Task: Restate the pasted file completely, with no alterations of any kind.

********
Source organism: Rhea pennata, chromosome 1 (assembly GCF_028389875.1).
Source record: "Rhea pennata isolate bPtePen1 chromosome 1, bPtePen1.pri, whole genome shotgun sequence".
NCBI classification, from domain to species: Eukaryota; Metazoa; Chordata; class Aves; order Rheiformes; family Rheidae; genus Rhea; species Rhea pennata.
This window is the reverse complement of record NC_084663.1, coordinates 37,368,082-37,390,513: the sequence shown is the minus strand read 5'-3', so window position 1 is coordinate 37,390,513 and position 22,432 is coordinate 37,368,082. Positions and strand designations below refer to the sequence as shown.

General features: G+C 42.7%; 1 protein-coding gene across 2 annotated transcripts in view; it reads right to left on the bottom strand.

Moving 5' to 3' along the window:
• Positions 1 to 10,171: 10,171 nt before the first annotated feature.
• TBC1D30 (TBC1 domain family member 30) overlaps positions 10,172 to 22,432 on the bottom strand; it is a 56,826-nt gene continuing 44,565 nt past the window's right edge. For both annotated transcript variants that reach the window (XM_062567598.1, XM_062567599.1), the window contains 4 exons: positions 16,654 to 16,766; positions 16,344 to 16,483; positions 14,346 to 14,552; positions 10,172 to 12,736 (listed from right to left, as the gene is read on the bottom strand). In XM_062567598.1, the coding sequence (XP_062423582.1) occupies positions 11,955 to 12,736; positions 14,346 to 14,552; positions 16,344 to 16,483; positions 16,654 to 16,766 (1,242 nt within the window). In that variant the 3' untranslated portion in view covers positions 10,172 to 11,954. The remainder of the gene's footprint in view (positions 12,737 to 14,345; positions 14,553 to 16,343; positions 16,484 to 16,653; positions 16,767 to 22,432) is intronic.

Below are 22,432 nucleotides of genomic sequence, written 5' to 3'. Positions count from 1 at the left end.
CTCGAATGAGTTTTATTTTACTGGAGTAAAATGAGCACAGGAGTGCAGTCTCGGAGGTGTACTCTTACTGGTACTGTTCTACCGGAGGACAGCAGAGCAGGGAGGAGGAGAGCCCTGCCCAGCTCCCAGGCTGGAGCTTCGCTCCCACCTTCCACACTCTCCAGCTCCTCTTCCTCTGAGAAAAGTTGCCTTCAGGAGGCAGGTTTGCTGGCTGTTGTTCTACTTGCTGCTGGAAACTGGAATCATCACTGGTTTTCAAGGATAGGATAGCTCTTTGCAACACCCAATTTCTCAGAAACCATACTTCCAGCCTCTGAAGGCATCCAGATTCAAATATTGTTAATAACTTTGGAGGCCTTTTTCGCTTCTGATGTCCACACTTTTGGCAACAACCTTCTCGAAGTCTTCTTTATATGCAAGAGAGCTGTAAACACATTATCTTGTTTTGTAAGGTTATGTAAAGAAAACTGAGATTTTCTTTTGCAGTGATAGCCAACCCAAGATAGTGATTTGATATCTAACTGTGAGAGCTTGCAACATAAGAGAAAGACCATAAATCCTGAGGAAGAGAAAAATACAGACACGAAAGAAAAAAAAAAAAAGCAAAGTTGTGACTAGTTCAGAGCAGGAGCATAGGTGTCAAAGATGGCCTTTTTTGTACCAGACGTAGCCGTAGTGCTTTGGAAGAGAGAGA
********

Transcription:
Source organism: Rhea pennata, chromosome 1 (assembly GCF_028389875.1).
Source record: "Rhea pennata isolate bPtePen1 chromosome 1, bPtePen1.pri, whole genome shotgun sequence".
NCBI classification, from domain to species: Eukaryota; Metazoa; Chordata; class Aves; order Rheiformes; family Rheidae; genus Rhea; species Rhea pennata.
This window is the reverse complement of record NC_084663.1, coordinates 37,368,082-37,390,513: the sequence shown is the minus strand read 5'-3', so window position 1 is coordinate 37,390,513 and position 22,432 is coordinate 37,368,082. Positions and strand designations below refer to the sequence as shown.

General features: G+C 42.7%; 1 protein-coding gene across 2 annotated transcripts in view; it reads right to left on the bottom strand.

Moving 5' to 3' along the window:
• Positions 1 to 10,171: 10,171 nt before the first annotated feature.
• TBC1D30 (TBC1 domain family member 30) overlaps positions 10,172 to 22,432 on the bottom strand; it is a 56,826-nt gene continuing 44,565 nt past the window's right edge. For both annotated transcript variants that reach the window (XM_062567598.1, XM_062567599.1), the window contains 4 exons: positions 16,654 to 16,766; positions 16,344 to 16,483; positions 14,346 to 14,552; positions 10,172 to 12,736 (listed from right to left, as the gene is read on the bottom strand). In XM_062567598.1, the coding sequence (XP_062423582.1) occupies positions 11,955 to 12,736; positions 14,346 to 14,552; positions 16,344 to 16,483; positions 16,654 to 16,766 (1,242 nt within the window). In that variant the 3' untranslated portion in view covers positions 10,172 to 11,954. The remainder of the gene's footprint in view (positions 12,737 to 14,345; positions 14,553 to 16,343; positions 16,484 to 16,653; positions 16,767 to 22,432) is intronic.

Below are 22,432 nucleotides of genomic sequence, written 5' to 3'. Positions count from 1 at the left end.
CTCGAATGAGTTTTATTTTACTGGAGTAAAATGAGCACAGGAGTGCAGTCTCGGAGGTGTACTCTTACTGGTACTGTTCTACCGGAGGACAGCAGAGCAGGGAGGAGGAGAGCCCTGCCCAGCTCCCAGGCTGGAGCTTCGCTCCCACCTTCCACACTCTCCAGCTCCTCTTCCTCTGAGAAAAGTTGCCTTCAGGAGGCAGGTTTGCTGGCTGTTGTTCTACTTGCTGCTGGAAACTGGAATCATCACTGGTTTTCAAGGATAGGATAGCTCTTTGCAACACCCAATTTCTCAGAAACCATACTTCCAGCCTCTGAAGGCATCCAGATTCAAATATTGTTAATAACTTTGGAGGCCTTTTTCGCTTCTGATGTCCACACTTTTGGCAACAACCTTCTCGAAGTCTTCTTTATATGCAAGAGAGCTGTAAACACATTATCTTGTTTTGTAAGGTTATGTAAAGAAAACTGAGATTTTCTTTTGCAGTGATAGCCAACCCAAGATAGTGATTTGATATCTAACTGTGAGAGCTTGCAACATAAGAGAAAGACCATAAATCCTGAGGAAGAGAAAAATACAGACACGAAAGAAAAAAAAAAAAAGCAAAGTTGTGACTAGTTCAGAGCAGGAGCATAGGTGTCAAAGATGGCCTTTTTTGTACCAGACGTAGCCGTAGTGCTTTGGAAGAGAGAGA